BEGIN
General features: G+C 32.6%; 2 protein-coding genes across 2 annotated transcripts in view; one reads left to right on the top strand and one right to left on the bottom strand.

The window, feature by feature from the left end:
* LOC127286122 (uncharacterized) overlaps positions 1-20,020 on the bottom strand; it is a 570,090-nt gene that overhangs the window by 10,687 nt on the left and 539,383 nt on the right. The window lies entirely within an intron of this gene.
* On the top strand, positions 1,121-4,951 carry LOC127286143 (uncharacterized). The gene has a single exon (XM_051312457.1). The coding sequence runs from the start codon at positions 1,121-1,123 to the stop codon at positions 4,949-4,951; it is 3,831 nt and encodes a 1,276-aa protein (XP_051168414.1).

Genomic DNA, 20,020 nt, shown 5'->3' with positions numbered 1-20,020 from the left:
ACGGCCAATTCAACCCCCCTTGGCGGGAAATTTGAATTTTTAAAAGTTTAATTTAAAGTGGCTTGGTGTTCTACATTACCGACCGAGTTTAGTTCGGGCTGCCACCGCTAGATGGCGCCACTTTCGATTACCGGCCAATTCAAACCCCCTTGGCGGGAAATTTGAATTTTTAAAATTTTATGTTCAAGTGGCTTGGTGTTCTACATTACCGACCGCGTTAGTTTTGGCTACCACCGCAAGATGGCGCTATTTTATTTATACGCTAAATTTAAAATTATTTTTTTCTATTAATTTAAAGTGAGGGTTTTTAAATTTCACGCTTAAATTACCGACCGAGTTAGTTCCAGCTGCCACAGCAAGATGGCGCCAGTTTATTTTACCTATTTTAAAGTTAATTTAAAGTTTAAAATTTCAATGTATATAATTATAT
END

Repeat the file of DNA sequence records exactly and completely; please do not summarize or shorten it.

General features: G+C 32.6%; 2 protein-coding genes across 2 annotated transcripts in view; one reads left to right on the top strand and one right to left on the bottom strand.

The window, feature by feature from the left end:
* LOC127286122 (uncharacterized) overlaps positions 1-20,020 on the bottom strand; it is a 570,090-nt gene that overhangs the window by 10,687 nt on the left and 539,383 nt on the right. The window lies entirely within an intron of this gene.
* On the top strand, positions 1,121-4,951 carry LOC127286143 (uncharacterized). The gene has a single exon (XM_051312457.1). The coding sequence runs from the start codon at positions 1,121-1,123 to the stop codon at positions 4,949-4,951; it is 3,831 nt and encodes a 1,276-aa protein (XP_051168414.1).

Genomic DNA, 20,020 nt, shown 5'->3' with positions numbered 1-20,020 from the left:
ACGGCCAATTCAACCCCCCTTGGCGGGAAATTTGAATTTTTAAAAGTTTAATTTAAAGTGGCTTGGTGTTCTACATTACCGACCGAGTTTAGTTCGGGCTGCCACCGCTAGATGGCGCCACTTTCGATTACCGGCCAATTCAAACCCCCTTGGCGGGAAATTTGAATTTTTAAAATTTTATGTTCAAGTGGCTTGGTGTTCTACATTACCGACCGCGTTAGTTTTGGCTACCACCGCAAGATGGCGCTATTTTATTTATACGCTAAATTTAAAATTATTTTTTTCTATTAATTTAAAGTGAGGGTTTTTAAATTTCACGCTTAAATTACCGACCGAGTTAGTTCCAGCTGCCACAGCAAGATGGCGCCAGTTTATTTTACCTATTTTAAAGTTAATTTAAAGTTTAAAATTTCAATGTATATAATTATAT